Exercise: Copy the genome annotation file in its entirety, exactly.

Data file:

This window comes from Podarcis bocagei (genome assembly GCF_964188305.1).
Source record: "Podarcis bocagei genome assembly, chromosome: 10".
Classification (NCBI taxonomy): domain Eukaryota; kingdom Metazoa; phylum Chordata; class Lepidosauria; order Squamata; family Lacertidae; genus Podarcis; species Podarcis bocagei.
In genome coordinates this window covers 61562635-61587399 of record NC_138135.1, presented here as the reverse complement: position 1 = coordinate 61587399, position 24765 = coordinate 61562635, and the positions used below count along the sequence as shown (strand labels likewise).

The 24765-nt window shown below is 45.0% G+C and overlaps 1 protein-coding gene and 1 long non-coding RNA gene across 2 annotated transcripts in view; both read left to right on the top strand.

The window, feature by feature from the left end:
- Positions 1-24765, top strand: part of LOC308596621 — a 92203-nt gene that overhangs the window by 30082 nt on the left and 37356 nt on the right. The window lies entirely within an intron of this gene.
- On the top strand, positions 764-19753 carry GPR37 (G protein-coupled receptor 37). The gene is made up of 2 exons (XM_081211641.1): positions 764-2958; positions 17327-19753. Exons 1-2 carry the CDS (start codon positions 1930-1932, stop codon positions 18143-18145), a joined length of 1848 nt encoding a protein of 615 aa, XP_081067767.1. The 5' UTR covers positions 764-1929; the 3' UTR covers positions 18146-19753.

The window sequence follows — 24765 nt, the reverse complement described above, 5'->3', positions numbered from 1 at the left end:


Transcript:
This window comes from Podarcis bocagei (genome assembly GCF_964188305.1).
Source record: "Podarcis bocagei genome assembly, chromosome: 10".
Classification (NCBI taxonomy): domain Eukaryota; kingdom Metazoa; phylum Chordata; class Lepidosauria; order Squamata; family Lacertidae; genus Podarcis; species Podarcis bocagei.
In genome coordinates this window covers 61562635-61587399 of record NC_138135.1, presented here as the reverse complement: position 1 = coordinate 61587399, position 24765 = coordinate 61562635, and the positions used below count along the sequence as shown (strand labels likewise).

The 24765-nt window shown below is 45.0% G+C and overlaps 1 protein-coding gene and 1 long non-coding RNA gene across 2 annotated transcripts in view; both read left to right on the top strand.

The window, feature by feature from the left end:
- Positions 1-24765, top strand: part of LOC308596621 — a 92203-nt gene that overhangs the window by 30082 nt on the left and 37356 nt on the right. The window lies entirely within an intron of this gene.
- On the top strand, positions 764-19753 carry GPR37 (G protein-coupled receptor 37). The gene is made up of 2 exons (XM_081211641.1): positions 764-2958; positions 17327-19753. Exons 1-2 carry the CDS (start codon positions 1930-1932, stop codon positions 18143-18145), a joined length of 1848 nt encoding a protein of 615 aa, XP_081067767.1. The 5' UTR covers positions 764-1929; the 3' UTR covers positions 18146-19753.

The window sequence follows — 24765 nt, the reverse complement described above, 5'->3', positions numbered from 1 at the left end: